American Indian Awareness Week, including Pow Wow, March 31- April 5

Guest speaker to discuss use of tribal ceremonies as treatment for PTSD

An American Indian Pow Wow, a traditional food tasting and a discussion on the therapeutic benefits of tribal ceremonies are among the highlights of the University’s American Indian Awareness Week March 31-April 5. All events are free and open to the public.

Dancers perform during the 2007 Pow Wow.

The annual awareness week and Pow Wow, hosted by the Kathryn M. Buder Center for American Indian Studies at the George Warren Brown School of Social Work, allow American Indian students to share their unique cultures with the rest of the campus and the St. Louis community.

On March 31, Mi’kmaq Elder and St. Louis Native community member Alice Azure will present a selection of her poetry at 11 a.m. in Goldfarb Hall Commons.

Filmmaker Patty Loew will screen her movie, “The Way of the Warrior,” at 6 p.m. in Brown Hall Lounge. This documentary explores why, in the 20th century, so many American Indians joined the U.S. military in percentages greater than any other group. The film uses personal stories of heroes and soldiers to examine the warrior ethic in Indian Country and to try to answer the question of why military service is so highly valued in Native communities.

Harold Barse, member of the the Office of Veterans Affairs for the Cheyenne and Arapahoe Tribes of Oklahoma, will speak about using tribal ceremonies as treatment for Post-Traumatic Stress Disorder (PTSD). Barse is a veteran of the Vietnam War and a recognized expert on veteran’s issues.

“For many American Indian and Alaska Natives, traditional health practices attend to the physical, mental, spiritual and emotional needs of a person while the medical approach tends to focus solely on the physical,” says Amy Locklear Hertel, J.D., research manager at the Buder Center. “It is not surprising that many Native people turn to traditional health practices for treatment of their ailments. This promises to be a powerful lecture for both the social sciences and medical sciences alike as Mr. Barse will discuss how tribal ceremonies have been used to treat veterans suffering from PTSD.”

On April 3, Buder Center students and staff will offer a sampling of American Indian foods from 11 a.m.- 1 p.m. in the Lopata Courtyard and the Goldfarb Student Commons.

Tom Holm, Ph.D., professor of political science at the University of Arizona, will speak about “Strong Hearts: Native Service and Leadership” at 1 p.m. April 4 in Brown Hall Lounge.

The celebration week culminates April 5 in the Field House with the 18th annual Pow Wow, a festival of American Indian dancing, singing, drumming, arts, crafts and food. This year’s theme is “Honoring Our Native Veterans and All Those Who Serve.”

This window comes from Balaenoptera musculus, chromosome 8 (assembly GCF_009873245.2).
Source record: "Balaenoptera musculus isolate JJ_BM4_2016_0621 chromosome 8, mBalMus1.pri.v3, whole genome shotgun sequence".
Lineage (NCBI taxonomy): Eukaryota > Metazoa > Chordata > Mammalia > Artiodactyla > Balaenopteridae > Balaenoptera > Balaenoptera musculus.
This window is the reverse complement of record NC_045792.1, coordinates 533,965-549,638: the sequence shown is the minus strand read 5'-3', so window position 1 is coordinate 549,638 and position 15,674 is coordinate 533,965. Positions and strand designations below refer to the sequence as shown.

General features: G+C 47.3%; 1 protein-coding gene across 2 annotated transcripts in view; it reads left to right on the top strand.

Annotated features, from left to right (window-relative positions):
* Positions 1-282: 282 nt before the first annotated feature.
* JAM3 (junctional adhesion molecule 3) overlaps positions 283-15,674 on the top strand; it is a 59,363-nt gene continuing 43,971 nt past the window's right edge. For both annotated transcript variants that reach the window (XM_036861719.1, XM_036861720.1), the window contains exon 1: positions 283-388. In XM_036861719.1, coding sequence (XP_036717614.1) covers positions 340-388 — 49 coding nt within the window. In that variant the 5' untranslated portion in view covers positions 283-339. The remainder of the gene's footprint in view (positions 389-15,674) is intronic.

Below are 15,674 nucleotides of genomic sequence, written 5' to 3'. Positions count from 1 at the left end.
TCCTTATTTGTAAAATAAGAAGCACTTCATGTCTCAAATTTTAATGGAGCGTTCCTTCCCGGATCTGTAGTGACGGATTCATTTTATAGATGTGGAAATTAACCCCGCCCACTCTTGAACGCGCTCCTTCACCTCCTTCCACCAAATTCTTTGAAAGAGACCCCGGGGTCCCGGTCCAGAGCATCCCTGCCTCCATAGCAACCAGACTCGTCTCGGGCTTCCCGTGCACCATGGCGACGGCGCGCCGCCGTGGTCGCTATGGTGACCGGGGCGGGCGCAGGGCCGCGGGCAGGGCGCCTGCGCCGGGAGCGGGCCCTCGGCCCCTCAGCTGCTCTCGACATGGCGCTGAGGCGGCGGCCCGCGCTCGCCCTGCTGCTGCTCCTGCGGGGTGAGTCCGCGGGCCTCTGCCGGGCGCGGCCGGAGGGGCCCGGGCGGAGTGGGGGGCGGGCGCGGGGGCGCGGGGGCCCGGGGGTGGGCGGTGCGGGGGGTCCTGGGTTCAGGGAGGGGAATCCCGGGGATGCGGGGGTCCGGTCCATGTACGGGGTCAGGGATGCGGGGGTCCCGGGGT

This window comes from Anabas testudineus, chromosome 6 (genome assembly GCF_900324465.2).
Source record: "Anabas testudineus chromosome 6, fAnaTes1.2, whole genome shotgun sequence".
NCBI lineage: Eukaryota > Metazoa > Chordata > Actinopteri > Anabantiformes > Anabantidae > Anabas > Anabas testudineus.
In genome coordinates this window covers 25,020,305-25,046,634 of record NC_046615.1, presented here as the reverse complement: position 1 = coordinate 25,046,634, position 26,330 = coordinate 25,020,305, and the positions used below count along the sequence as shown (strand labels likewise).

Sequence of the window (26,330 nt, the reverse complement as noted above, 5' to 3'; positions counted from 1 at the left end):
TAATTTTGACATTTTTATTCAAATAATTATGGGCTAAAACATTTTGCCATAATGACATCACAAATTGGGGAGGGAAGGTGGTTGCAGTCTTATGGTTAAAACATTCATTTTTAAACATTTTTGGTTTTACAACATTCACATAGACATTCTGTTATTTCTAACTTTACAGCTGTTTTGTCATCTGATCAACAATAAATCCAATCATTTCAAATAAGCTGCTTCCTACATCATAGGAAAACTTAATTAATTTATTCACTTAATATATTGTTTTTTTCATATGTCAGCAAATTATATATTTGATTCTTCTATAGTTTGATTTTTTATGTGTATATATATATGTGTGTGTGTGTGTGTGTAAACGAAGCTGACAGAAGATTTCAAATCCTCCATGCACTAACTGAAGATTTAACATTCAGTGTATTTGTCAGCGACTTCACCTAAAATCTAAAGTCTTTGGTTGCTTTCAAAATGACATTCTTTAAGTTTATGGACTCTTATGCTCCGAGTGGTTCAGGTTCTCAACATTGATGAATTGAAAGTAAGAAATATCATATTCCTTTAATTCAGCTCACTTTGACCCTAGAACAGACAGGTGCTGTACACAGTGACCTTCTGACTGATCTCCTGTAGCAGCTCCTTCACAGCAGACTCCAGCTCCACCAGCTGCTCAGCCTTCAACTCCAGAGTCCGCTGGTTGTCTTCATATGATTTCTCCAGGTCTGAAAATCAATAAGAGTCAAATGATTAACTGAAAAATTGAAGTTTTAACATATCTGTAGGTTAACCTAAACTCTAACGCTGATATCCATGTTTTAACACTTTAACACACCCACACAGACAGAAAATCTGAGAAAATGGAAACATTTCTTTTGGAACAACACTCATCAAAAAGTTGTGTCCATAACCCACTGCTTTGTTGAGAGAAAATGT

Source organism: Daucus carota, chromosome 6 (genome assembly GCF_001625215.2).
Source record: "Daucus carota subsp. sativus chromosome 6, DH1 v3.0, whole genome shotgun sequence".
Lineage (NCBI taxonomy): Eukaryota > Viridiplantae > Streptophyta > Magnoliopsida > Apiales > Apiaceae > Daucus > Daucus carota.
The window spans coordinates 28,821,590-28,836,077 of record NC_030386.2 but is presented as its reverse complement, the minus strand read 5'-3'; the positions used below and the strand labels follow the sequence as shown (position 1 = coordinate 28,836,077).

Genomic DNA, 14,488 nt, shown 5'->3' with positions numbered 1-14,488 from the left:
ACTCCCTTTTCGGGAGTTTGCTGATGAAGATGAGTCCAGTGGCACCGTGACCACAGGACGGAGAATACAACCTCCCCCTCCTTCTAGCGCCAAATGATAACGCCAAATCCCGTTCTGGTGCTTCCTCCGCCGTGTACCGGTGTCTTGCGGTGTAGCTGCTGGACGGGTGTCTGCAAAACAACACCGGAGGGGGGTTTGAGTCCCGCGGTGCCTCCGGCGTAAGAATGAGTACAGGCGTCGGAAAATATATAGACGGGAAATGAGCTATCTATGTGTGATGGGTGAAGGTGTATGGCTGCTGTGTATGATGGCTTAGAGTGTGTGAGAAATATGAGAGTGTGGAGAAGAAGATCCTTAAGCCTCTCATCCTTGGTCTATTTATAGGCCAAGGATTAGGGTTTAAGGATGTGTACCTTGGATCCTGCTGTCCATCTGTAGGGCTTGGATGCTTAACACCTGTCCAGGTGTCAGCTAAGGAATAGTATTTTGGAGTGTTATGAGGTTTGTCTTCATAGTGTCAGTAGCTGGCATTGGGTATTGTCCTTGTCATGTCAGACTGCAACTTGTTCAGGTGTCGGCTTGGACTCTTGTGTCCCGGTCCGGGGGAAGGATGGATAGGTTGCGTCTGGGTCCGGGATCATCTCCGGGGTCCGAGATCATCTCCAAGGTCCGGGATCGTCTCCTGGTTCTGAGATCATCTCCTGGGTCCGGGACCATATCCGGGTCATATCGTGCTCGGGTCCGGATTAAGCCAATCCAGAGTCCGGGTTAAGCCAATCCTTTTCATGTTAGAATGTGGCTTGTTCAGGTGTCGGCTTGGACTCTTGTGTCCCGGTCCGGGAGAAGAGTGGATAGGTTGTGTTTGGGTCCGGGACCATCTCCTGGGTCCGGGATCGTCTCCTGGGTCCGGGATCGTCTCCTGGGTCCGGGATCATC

Intertribal and contest dancing take place at 1 and 6 p.m. Traditional arts and crafts booths open at 10 a.m.

This year’s theme of honoring veterans and military service members marks the School of Social Work’s increasing collaborations with the St. Louis Vet Center, St. Louis Veteran’s Administration Medical Center, St. Louis VA Regional Office, the Missouri National Guard and various Veterans Service Organizations.

“As a Brown School faculty member with a joint appointment at the St. Louis VA Medical Center, I’m excited at the opportunity to offer informational booths at the Pow Wow to various organizations that serve veterans,” says Monica Matthieu, Ph.D., research assistant professor.

“The Pow Wow co-chairs and Buder Center staff have been instrumental in helping me get the word out among veterans and military families by visiting the VA Medical Center, the VA Regional Office and distributing posters to the military public affairs offices. I’m proud to help honor veterans and the military as well as to celebrate the long tradition of service among the American Indian veterans.”

Raven Murray, Pow Wow co-chair and second-year social work student, says that young Native American leaders are providing the St. Louis area with a unique and culturally appropriate celebration.

“This year’s Pow Wow holds a deeper meaning for many of us because we chose to honor our Veterans,” she says.

“It is important that we show our appreciation to each person who has served our country. In addition to attending, people can donate items that will be shipped to troops overseas. We hope that those who attend come with open hearts, respect for our culture, and leave a little more educated on Native Americans.”

The American Indian Awareness Week and Pow Wow are sponsored by the Buder Center, the American Indian Student Association, the Women’s Society and several departments, as well as area businesses and organizations.

For more information, call 935-4510 or visit